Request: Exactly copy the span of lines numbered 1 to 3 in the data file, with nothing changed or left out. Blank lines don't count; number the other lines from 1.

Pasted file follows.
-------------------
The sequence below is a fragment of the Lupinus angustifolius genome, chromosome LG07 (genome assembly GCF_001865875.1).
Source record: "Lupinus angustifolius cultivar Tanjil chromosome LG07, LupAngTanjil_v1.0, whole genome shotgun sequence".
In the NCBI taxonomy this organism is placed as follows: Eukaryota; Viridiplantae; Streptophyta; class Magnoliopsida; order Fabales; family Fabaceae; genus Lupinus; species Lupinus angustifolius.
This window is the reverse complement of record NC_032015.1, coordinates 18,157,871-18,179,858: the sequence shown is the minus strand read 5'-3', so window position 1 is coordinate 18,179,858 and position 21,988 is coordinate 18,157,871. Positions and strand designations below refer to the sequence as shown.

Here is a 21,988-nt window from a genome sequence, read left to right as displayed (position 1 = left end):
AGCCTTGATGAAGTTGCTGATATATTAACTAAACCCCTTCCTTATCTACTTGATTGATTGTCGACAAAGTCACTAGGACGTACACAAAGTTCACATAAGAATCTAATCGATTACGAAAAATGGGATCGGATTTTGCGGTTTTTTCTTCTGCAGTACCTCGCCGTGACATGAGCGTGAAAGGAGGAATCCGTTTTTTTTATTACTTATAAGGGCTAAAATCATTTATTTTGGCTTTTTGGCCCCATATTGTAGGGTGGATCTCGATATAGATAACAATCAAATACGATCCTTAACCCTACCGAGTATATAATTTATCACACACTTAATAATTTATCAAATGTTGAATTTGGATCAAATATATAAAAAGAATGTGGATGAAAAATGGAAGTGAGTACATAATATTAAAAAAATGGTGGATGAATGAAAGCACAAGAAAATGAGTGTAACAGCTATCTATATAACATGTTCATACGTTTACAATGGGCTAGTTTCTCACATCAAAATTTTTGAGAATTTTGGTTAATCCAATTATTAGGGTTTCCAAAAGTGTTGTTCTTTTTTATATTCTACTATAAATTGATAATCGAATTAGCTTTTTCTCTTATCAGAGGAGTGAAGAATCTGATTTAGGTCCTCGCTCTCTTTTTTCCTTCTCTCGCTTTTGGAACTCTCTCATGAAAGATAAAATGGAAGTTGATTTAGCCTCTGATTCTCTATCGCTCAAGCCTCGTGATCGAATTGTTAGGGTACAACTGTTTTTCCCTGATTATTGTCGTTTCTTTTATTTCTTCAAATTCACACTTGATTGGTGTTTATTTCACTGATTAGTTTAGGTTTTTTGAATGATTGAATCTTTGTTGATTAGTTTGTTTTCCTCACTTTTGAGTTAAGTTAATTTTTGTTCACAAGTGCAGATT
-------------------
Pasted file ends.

The sequence below is a fragment of the Lupinus angustifolius genome, chromosome LG07 (genome assembly GCF_001865875.1).
Source record: "Lupinus angustifolius cultivar Tanjil chromosome LG07, LupAngTanjil_v1.0, whole genome shotgun sequence".
In the NCBI taxonomy this organism is placed as follows: Eukaryota; Viridiplantae; Streptophyta; class Magnoliopsida; order Fabales; family Fabaceae; genus Lupinus; species Lupinus angustifolius.